3.04. Abstract Expressionist Painting

The Finished Painting – Acrylic on Canvas, September 2018


My practice this summer has been inspired in part by the surrealist idea that art should come from the unconscious mind. I had this idea in mind when creating my abstract animation work, and the idea continues in a painting I’ve completed…


It is painted using acrylic. I’ve included a lot of primary colour, and by mixing these I’ve created some darker secondary colours such as brown, navy blue and green to form a sort of background. The shapes present reach out in what look like bluish white fingers, and they appear quite hazy because for most of the process, the paint was wet, and I was able to mix freely on the canvas.

How does it relate to my practice?

I have created paintings like this before. My final painting from 1styear was of a similar style and created in the same spirit of painting from the unconscious mind. This piece was informed a great deal by that, because completing it enabled me to loosen up and create freely without thinking too much about what I was doing.

This painting came from a desire to simply create. As I’ve touched on with my animation work, I have become very interested in motion as an artistic motif, and for me this includes the motion of my paintbrush on a canvas. Motion is such an integral stimulus for my work at the moment, and I have been particularly inspired by the motion of flight, including birds and aeroplanes. I therefore tried to create brushstrokes that soar, strokes that swoop and glide, as well as strokes that gracefully land.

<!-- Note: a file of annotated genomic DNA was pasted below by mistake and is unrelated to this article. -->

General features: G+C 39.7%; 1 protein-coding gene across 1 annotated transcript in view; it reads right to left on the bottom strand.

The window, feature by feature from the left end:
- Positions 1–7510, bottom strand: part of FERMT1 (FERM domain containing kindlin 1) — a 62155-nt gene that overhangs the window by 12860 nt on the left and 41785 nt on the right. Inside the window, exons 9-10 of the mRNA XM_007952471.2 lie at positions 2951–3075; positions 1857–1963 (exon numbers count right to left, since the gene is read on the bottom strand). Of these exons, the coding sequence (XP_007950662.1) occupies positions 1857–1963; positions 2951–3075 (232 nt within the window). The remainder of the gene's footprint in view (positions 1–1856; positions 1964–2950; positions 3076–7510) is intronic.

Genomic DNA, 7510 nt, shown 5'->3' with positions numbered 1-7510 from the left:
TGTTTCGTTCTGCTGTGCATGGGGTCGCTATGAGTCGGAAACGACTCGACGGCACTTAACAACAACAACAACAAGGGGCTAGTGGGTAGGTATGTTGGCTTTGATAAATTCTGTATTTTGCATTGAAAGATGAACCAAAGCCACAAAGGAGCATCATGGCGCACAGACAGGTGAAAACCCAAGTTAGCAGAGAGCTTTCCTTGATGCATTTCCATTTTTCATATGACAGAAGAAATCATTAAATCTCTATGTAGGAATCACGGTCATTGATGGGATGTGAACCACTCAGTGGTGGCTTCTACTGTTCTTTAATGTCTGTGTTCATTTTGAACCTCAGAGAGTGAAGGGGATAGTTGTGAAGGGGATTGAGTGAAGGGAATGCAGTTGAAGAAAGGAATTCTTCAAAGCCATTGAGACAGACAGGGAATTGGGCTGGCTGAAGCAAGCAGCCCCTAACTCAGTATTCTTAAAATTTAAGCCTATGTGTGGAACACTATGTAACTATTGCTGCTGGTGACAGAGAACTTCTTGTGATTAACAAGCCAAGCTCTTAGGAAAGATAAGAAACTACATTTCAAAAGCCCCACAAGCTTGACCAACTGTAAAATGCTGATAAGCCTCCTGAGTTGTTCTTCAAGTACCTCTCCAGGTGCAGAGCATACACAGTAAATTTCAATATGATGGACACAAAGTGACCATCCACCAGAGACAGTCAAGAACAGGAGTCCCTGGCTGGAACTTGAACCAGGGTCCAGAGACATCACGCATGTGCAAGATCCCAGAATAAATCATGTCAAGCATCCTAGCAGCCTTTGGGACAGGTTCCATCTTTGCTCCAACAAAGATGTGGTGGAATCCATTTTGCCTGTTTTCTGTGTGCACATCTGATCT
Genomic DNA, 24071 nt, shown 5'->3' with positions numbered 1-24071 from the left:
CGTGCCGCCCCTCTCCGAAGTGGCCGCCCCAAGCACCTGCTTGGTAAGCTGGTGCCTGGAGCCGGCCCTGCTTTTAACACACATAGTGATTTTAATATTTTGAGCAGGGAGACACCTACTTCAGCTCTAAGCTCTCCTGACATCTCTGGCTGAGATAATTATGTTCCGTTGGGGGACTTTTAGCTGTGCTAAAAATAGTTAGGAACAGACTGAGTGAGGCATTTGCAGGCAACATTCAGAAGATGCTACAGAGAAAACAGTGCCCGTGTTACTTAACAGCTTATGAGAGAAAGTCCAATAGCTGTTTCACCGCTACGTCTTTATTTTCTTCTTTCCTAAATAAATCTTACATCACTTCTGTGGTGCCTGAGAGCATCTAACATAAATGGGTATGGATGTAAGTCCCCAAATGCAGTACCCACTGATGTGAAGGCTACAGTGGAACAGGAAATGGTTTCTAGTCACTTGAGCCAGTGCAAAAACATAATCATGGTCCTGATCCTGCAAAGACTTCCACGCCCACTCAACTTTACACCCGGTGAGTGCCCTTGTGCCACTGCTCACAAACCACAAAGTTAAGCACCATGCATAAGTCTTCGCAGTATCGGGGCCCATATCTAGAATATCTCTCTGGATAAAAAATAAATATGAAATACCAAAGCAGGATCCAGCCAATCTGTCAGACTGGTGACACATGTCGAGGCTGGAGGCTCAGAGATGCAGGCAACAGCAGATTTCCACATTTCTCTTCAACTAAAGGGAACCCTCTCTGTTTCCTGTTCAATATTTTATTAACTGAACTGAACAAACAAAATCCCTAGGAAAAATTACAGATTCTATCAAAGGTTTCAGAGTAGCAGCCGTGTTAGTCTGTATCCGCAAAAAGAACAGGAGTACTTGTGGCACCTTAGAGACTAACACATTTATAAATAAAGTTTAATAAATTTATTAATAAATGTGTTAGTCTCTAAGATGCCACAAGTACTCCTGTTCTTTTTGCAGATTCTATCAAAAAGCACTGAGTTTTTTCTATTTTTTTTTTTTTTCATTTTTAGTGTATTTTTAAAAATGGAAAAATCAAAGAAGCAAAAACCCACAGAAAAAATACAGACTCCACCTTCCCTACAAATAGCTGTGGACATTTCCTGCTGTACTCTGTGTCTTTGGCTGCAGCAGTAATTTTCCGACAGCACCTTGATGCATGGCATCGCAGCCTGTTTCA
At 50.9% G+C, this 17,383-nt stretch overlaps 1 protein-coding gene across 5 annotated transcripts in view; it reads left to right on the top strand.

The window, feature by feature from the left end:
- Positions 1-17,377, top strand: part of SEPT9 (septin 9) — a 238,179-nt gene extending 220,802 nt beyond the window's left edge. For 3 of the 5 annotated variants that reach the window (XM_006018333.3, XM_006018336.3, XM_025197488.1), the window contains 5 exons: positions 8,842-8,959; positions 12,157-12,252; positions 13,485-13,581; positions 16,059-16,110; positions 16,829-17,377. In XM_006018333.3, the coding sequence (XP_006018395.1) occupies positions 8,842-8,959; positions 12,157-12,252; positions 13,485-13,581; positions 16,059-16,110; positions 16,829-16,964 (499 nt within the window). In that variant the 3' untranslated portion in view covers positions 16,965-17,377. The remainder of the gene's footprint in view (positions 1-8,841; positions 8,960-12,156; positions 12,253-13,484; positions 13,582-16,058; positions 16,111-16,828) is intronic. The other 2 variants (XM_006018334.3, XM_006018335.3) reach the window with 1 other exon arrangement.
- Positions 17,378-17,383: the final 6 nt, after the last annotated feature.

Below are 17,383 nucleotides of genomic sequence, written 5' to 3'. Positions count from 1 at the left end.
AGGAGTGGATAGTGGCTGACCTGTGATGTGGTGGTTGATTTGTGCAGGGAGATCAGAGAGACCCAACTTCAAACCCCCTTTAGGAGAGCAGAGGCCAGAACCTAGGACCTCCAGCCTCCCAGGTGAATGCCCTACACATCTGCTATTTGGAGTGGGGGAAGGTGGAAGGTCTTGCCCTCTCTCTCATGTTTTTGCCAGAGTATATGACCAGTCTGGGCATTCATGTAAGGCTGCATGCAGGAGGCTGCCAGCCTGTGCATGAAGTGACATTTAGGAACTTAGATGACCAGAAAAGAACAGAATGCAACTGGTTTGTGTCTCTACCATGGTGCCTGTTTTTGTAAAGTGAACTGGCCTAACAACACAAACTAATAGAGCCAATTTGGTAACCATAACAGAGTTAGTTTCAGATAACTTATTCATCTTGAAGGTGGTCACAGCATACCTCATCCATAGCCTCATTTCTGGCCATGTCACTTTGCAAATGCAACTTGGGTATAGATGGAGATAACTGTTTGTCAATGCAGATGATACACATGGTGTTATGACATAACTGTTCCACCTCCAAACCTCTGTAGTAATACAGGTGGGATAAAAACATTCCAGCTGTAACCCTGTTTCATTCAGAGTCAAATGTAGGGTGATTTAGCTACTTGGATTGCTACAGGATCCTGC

Artist Inspiration

Throughout this creative process, I have related strongly to artists such as Salvador Dalí and Jackson Pollock. Both engage the unconscious mind in their work, though in different ways – Dalí’s impossibly imaginative paintings constitute a dreamlike world, full of characters, symbols, and even references to mythology. Pollock on the other hand created extremely eye-catching canvases full of colour, using unconventional drip-painting techniques. With little control over his paint, the finished pieces reflect an instinctive, almost reckless creative process.

The painting in its early stages, late August 2018. Note the heavy use of primary colour – this still being wet, I was able to mix these thoroughly.

With paintings of this type, it is hard to know when to stop. There was never an image in my mind of how I wanted the outcome to look, so there wasn’t really something to work towards. I painted for about an hour or two and decided to stop purely because I did not want the painting to look overly complex.

I’m really pleased with how the colours involved complement each other, and I think the overall composition and structure of the piece is successful in that it reflects forms and motions found in nature, which I’m really interested in. I do think, however, that this piece would have been more successful if it was simply larger. As it is fairly simple as a whole, I feel it needs more size to achieve a larger impact.


Published by William Fowler

Hello! I'm studying Art and English Literature at the University of Reading, and I'm currently working with art films to investigate philosophical ideas of the 'real.' As always, my aim is to create pieces of art that are more than the sum of their parts.

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